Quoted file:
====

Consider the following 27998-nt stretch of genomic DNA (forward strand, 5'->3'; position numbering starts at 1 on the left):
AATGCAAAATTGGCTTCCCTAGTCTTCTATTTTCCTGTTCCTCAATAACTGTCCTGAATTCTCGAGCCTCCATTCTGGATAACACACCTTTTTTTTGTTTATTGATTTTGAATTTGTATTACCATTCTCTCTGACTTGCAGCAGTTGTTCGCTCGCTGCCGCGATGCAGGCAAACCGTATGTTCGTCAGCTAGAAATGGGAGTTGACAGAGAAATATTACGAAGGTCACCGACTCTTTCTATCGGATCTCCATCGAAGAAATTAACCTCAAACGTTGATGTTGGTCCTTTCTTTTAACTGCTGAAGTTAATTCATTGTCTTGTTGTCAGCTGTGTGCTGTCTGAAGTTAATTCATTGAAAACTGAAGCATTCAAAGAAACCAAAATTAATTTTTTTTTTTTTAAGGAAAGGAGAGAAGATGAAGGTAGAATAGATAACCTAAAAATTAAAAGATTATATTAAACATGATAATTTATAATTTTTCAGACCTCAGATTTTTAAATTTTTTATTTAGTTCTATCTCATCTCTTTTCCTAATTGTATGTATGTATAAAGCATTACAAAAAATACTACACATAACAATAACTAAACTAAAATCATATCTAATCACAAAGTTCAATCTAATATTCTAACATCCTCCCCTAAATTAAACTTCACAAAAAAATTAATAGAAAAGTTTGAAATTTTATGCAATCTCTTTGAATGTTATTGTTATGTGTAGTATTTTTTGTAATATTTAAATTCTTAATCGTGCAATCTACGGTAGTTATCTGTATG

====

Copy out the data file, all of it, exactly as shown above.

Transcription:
Consider the following 27998-nt stretch of genomic DNA (forward strand, 5'->3'; position numbering starts at 1 on the left):
AATGCAAAATTGGCTTCCCTAGTCTTCTATTTTCCTGTTCCTCAATAACTGTCCTGAATTCTCGAGCCTCCATTCTGGATAACACACCTTTTTTTTGTTTATTGATTTTGAATTTGTATTACCATTCTCTCTGACTTGCAGCAGTTGTTCGCTCGCTGCCGCGATGCAGGCAAACCGTATGTTCGTCAGCTAGAAATGGGAGTTGACAGAGAAATATTACGAAGGTCACCGACTCTTTCTATCGGATCTCCATCGAAGAAATTAACCTCAAACGTTGATGTTGGTCCTTTCTTTTAACTGCTGAAGTTAATTCATTGTCTTGTTGTCAGCTGTGTGCTGTCTGAAGTTAATTCATTGAAAACTGAAGCATTCAAAGAAACCAAAATTAATTTTTTTTTTTTTAAGGAAAGGAGAGAAGATGAAGGTAGAATAGATAACCTAAAAATTAAAAGATTATATTAAACATGATAATTTATAATTTTTCAGACCTCAGATTTTTAAATTTTTTATTTAGTTCTATCTCATCTCTTTTCCTAATTGTATGTATGTATAAAGCATTACAAAAAATACTACACATAACAATAACTAAACTAAAATCATATCTAATCACAAAGTTCAATCTAATATTCTAACATCCTCCCCTAAATTAAACTTCACAAAAAAATTAATAGAAAAGTTTGAAATTTTATGCAATCTCTTTGAATGTTATTGTTATGTGTAGTATTTTTTGTAATATTTAAATTCTTAATCGTGCAATCTACGGTAGTTATCTGTATG